Illness and Suffering   /   Fall 2006   /    Interviews

Interview with Donald Hall

Poet Donald Hall was teaching at the University of Michigan in 1969 when he met Jane Kenyon, a student nearly twenty years his junior. They married and, after a few years, left Ann Arbor and academic life for Hall’s ancestors’ farm in rural New Hampshire. There, they made a life centered on poetry—Hall wrote and published prolifically, and Kenyon came into her own as a poet, producing several books. In the early 1990s, Hall was treated successfully for cancer and recovered. Not long after, early in 1994, Kenyon was diagnosed with leukemia. Despite undergoing arduous treatment, including a bone-marrow transplant, she died on 22 April 1995 at home at Eagle Pond Farm; she was 47 years old. During her last days, Jane Kenyon chose the poems for her celebrated book Otherwise: New and Selected Poems (1996).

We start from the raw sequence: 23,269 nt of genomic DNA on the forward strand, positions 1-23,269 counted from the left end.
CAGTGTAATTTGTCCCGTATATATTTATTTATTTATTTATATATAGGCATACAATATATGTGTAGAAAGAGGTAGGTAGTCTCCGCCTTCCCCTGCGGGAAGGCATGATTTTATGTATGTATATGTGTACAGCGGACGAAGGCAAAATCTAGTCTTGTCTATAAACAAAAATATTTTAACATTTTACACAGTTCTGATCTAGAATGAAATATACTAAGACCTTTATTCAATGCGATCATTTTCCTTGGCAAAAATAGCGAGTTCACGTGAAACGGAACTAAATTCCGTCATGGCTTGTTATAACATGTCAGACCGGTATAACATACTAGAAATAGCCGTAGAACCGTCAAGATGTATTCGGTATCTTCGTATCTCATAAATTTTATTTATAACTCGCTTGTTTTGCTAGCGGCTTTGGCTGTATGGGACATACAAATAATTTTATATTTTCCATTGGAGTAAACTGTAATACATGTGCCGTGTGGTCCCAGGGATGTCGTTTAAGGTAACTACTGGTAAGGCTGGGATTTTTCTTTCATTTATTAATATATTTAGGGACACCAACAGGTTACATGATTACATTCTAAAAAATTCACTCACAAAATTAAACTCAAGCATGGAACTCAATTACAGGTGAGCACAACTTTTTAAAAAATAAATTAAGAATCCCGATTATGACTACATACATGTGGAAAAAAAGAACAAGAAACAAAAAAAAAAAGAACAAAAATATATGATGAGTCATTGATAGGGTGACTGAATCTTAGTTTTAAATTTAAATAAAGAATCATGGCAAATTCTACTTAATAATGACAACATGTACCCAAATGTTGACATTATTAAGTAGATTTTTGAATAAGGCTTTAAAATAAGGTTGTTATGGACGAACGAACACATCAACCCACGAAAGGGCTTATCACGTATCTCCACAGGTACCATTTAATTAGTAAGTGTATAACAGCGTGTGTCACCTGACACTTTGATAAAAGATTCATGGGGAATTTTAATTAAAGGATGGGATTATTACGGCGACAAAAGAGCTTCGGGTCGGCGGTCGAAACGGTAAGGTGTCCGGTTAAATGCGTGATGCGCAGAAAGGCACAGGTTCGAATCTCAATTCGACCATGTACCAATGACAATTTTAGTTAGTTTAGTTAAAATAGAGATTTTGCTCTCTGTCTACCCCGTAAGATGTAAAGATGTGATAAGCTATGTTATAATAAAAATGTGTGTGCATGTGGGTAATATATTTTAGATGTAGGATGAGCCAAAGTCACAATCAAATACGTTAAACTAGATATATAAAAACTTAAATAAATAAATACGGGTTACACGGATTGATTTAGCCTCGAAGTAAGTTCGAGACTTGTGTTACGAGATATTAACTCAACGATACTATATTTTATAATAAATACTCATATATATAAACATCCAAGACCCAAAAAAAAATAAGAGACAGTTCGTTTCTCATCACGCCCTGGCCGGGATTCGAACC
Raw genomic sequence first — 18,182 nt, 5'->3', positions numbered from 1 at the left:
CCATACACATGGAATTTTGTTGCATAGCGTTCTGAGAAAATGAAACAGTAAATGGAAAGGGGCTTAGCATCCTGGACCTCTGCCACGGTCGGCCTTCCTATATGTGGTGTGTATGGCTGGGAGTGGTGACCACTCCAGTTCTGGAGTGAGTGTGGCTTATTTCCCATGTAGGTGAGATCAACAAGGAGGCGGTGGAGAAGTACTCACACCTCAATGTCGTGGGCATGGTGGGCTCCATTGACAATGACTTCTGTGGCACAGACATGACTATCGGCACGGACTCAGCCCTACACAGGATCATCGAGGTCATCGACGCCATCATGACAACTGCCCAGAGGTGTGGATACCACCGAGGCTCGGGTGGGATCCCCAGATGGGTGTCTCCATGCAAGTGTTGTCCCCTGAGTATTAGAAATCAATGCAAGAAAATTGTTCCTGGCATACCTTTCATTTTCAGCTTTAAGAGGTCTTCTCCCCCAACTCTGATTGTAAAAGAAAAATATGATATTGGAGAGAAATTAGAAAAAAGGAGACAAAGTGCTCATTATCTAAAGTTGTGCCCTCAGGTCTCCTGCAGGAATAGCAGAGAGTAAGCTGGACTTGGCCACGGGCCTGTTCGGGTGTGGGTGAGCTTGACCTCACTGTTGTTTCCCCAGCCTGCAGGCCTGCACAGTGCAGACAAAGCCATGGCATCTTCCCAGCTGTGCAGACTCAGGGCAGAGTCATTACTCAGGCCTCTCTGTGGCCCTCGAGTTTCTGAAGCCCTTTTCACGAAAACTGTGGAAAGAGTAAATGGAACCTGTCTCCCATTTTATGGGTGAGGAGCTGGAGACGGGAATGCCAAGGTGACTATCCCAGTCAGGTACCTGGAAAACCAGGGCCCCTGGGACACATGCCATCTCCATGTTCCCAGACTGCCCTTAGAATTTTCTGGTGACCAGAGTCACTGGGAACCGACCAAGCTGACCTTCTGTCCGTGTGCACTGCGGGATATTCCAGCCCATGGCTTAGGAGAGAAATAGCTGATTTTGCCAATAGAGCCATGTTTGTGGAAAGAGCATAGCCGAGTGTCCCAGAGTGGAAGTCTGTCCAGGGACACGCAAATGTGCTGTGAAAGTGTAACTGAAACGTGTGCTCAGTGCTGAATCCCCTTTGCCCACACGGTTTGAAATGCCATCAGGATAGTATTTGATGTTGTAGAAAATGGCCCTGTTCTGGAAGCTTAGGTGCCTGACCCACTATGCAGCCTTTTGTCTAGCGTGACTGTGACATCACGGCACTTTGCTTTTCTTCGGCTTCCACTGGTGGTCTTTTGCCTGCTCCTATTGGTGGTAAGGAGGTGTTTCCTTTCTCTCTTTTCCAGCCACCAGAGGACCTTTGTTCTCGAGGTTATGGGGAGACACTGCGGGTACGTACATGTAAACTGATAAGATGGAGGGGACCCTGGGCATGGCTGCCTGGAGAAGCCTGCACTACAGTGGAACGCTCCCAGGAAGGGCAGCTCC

In work that grounds the idea of “telling suffering” in particular life circumstances, Hall has written movingly of Kenyon’s illness and death and his grief in two volumes of poetry, Without (1998) and The Painted Bed (2002), and in a prose memoir, The Best Day the Worst Day: Life with Jane Kenyon (2005). He continues to live and work at Eagle Pond Farm. He has recently published his fifteenth volume of poetry, White Apples and the Taste of Stone: Selected Poems, 1946–2006. Jane Kenyon’s Collected Poems appeared in 2005.


Hall is a member of the American Academy of Arts and Letters. His many awards include the National Book Critics Circle Award, the Los Angeles Times Book Prize, a Caldecott Award for children’s literature, the 1990 Frost Medal from the Poetry Society of America, and the Ruth Lilly Poetry Prize.


In June 2006 Donald Hall was named Poet Laureate of the United States.


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